A Chinese team succeeded in performing the first DNA editing exercise on a human embryo
A team of scientists at the Sun Yat-sen University corrected a single error in the 3 billion “letters” of our genetic code to cure beta-thalassemia. A member of the team, Junjiu Huang, claims that they are the first to demonstrate the feasibility of curing genetic disease in human embryos by editing the base.
However, the embryo won’t be born. All the embryos used for these experiments were created by cloning patients with the blood disorder. However, it open the way to editing inherited diseases.
Currently, there are two teams worldwide that are working on human DNA editing: one Swedish at the Karolinska Institute in Stockholm and the Chinese one.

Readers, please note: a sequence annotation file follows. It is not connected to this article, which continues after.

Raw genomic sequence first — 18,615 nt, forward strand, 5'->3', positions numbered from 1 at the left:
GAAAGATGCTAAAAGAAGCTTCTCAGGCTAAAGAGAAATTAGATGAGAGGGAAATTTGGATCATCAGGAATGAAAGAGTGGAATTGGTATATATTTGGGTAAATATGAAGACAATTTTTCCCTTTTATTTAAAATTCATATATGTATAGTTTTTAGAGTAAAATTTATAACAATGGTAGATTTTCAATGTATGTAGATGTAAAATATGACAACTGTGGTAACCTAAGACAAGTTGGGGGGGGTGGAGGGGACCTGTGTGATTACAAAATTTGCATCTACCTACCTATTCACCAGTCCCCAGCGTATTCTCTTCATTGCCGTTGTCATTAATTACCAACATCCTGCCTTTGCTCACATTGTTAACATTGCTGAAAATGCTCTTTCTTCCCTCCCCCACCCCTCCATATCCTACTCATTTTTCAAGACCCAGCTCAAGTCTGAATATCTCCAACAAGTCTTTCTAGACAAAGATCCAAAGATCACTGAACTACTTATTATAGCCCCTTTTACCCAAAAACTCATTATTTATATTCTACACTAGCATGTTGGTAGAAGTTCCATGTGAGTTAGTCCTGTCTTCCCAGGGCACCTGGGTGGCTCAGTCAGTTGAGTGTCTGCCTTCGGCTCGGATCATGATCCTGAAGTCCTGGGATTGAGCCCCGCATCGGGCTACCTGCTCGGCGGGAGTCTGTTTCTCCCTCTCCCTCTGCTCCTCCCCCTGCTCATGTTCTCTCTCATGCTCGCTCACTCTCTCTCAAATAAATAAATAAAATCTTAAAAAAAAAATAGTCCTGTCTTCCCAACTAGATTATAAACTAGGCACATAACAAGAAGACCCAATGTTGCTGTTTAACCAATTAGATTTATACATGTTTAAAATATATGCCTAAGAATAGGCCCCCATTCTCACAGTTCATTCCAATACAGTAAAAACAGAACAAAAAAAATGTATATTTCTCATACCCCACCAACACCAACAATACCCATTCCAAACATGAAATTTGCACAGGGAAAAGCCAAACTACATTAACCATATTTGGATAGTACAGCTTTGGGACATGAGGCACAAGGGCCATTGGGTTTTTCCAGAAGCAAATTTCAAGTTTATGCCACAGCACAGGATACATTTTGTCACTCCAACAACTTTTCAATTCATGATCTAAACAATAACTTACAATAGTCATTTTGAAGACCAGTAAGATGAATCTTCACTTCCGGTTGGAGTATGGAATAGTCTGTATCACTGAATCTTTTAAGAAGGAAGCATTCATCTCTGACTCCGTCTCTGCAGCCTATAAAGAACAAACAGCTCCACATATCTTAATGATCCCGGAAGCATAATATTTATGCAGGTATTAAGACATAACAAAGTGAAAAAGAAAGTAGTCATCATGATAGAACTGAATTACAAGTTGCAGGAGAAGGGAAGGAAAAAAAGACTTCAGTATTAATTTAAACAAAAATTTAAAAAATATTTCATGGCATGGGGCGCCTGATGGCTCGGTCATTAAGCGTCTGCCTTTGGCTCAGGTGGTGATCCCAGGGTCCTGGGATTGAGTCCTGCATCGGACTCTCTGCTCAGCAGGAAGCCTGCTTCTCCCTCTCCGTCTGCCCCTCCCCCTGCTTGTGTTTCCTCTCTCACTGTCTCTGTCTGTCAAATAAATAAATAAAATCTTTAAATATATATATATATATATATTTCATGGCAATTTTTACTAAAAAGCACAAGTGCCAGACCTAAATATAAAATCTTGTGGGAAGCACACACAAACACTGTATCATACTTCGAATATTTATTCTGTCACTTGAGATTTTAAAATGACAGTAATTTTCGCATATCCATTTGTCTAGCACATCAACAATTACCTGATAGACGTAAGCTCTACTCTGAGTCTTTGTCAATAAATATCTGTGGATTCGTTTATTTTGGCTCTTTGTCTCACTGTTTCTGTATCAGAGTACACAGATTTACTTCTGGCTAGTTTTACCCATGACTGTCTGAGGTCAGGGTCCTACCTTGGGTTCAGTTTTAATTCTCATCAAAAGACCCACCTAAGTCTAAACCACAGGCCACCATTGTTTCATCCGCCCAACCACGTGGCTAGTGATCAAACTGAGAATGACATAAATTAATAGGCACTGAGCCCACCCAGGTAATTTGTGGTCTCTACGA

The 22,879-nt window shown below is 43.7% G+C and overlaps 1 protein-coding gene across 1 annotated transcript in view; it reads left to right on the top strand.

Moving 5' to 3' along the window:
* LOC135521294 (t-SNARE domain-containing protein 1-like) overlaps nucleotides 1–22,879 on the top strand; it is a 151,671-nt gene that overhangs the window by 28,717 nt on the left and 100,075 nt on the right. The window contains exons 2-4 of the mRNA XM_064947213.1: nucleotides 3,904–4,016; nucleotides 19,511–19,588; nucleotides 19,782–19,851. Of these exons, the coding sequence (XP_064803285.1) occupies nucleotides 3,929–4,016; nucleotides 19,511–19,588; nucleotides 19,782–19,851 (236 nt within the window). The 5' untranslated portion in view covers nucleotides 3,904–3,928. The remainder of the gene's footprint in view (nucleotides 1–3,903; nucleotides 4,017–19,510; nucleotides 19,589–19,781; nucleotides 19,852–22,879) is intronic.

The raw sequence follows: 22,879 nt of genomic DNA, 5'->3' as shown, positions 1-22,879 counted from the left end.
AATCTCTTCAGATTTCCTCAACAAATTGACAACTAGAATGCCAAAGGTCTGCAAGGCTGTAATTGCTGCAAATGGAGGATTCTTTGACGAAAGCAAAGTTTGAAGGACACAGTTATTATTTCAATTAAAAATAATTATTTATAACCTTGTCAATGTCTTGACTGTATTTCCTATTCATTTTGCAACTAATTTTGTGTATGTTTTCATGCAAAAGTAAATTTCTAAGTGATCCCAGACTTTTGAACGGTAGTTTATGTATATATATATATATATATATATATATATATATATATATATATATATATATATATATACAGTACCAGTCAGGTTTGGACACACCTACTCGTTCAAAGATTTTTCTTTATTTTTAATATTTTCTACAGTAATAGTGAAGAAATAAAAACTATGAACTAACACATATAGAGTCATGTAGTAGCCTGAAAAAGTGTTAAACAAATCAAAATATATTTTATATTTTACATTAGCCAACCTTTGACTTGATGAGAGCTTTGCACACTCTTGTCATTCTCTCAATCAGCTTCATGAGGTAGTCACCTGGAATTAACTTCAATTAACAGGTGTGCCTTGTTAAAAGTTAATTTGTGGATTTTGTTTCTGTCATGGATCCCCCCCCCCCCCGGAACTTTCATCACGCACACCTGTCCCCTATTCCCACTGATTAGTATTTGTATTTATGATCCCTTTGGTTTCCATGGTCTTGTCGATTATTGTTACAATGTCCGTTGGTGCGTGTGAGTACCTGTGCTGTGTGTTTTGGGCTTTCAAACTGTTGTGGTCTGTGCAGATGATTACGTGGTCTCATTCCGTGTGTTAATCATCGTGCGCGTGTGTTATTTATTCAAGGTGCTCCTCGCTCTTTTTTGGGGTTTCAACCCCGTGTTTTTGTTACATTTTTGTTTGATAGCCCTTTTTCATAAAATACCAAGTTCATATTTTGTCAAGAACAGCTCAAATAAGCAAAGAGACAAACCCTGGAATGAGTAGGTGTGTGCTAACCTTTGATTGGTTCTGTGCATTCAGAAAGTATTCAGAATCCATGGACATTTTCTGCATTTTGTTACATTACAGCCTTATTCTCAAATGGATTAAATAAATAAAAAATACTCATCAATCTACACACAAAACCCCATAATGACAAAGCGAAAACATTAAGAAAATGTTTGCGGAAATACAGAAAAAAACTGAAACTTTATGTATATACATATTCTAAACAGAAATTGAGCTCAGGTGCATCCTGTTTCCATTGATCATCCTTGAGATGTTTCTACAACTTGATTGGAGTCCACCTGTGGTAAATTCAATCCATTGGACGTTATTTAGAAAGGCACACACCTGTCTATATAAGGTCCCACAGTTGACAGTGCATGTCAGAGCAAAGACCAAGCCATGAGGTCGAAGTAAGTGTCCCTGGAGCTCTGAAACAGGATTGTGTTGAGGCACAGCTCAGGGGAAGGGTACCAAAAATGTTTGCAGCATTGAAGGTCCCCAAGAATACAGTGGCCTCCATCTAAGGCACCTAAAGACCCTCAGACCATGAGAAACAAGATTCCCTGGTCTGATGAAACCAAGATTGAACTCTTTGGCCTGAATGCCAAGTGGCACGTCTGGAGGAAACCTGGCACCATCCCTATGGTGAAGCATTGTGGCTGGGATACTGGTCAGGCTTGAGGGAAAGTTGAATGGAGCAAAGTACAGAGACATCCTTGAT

This type of research aims to create genetically modified human beings, but also seeks to prevent diseases. At the same time, norms for conducting and publishing human-embryo-editing work are very sensitive.
One of the fears is that the procedure might open the way to “designer babies”. This means that rich people could become biologically superior, creating a division in our society.
Another fear is the possible introduction of “an error” in the gene pool, if a baby was to be born, creating a new hereditary disease.
And, the last fear is experimenting on embryos. Even though babies are not born as a result of the work done on them, there are legal regimes that consider them to be humans with their own moral standing.